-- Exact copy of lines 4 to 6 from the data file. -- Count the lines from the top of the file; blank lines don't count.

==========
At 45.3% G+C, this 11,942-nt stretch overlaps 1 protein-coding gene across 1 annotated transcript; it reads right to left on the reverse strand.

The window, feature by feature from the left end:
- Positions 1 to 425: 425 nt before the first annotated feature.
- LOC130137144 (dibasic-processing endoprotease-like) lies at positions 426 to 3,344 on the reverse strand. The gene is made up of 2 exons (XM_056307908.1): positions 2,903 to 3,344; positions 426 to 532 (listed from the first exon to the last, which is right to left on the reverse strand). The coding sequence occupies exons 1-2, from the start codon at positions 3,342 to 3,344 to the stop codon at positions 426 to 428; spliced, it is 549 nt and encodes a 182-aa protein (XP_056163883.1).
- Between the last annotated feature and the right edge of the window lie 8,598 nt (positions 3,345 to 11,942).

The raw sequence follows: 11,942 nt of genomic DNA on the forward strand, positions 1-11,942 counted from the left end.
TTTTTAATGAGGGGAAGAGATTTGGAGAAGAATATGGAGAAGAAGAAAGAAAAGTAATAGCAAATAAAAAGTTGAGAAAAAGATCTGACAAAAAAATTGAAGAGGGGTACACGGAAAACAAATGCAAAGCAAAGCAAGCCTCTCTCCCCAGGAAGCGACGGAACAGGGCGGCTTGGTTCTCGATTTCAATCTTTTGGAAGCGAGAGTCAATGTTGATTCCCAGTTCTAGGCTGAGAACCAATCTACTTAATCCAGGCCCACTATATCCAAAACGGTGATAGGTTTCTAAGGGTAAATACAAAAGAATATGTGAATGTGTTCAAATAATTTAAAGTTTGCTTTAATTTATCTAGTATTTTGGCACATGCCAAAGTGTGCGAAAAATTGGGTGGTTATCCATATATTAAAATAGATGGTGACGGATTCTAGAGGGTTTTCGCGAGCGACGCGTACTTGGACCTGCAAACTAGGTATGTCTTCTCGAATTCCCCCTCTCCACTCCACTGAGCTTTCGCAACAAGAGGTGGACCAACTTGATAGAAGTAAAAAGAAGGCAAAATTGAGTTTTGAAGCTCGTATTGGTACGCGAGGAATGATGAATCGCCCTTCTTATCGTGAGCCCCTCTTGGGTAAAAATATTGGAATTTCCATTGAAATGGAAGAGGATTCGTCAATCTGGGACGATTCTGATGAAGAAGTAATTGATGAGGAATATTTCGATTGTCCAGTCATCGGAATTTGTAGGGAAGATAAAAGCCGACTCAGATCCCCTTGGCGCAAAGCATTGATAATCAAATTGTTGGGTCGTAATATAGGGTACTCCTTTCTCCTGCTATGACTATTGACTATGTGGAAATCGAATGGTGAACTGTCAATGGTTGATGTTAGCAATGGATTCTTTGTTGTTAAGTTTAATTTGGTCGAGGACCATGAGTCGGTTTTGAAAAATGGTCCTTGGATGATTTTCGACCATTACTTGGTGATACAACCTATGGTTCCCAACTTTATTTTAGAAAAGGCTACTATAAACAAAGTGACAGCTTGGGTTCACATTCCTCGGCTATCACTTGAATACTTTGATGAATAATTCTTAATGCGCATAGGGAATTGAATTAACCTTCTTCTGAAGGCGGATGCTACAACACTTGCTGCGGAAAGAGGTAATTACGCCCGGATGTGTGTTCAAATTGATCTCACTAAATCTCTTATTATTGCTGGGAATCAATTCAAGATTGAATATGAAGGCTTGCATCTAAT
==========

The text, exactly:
- LOC130137144 (dibasic-processing endoprotease-like) lies at positions 426 to 3,344 on the reverse strand. The gene is made up of 2 exons (XM_056307908.1): positions 2,903 to 3,344; positions 426 to 532 (listed from the first exon to the last, which is right to left on the reverse strand). The coding sequence occupies exons 1-2, from the start codon at positions 3,342 to 3,344 to the stop codon at positions 426 to 428; spliced, it is 549 nt and encodes a 182-aa protein (XP_056163883.1).
- Between the last annotated feature and the right edge of the window lie 8,598 nt (positions 3,345 to 11,942).

The raw sequence follows: 11,942 nt of genomic DNA on the forward strand, positions 1-11,942 counted from the left end.